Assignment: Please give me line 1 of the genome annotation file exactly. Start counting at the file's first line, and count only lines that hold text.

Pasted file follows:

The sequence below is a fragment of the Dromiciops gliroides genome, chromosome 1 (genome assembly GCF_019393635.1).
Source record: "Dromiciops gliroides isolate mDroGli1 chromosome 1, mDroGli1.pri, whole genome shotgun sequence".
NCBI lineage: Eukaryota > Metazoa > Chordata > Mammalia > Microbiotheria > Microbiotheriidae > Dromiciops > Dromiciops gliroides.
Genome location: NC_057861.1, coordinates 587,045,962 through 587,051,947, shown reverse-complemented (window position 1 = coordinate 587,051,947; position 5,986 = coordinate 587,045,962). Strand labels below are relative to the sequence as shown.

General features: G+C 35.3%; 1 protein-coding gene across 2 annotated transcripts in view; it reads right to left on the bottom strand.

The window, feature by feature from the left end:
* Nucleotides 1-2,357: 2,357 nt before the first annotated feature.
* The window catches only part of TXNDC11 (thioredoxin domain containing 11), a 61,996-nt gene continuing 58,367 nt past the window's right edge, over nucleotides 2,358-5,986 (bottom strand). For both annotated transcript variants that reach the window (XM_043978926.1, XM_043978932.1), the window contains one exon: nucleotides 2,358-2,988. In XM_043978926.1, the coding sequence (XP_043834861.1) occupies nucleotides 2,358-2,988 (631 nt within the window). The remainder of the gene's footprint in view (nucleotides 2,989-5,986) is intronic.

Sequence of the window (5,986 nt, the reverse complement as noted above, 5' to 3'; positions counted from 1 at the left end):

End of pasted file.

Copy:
The sequence below is a fragment of the Dromiciops gliroides genome, chromosome 1 (genome assembly GCF_019393635.1).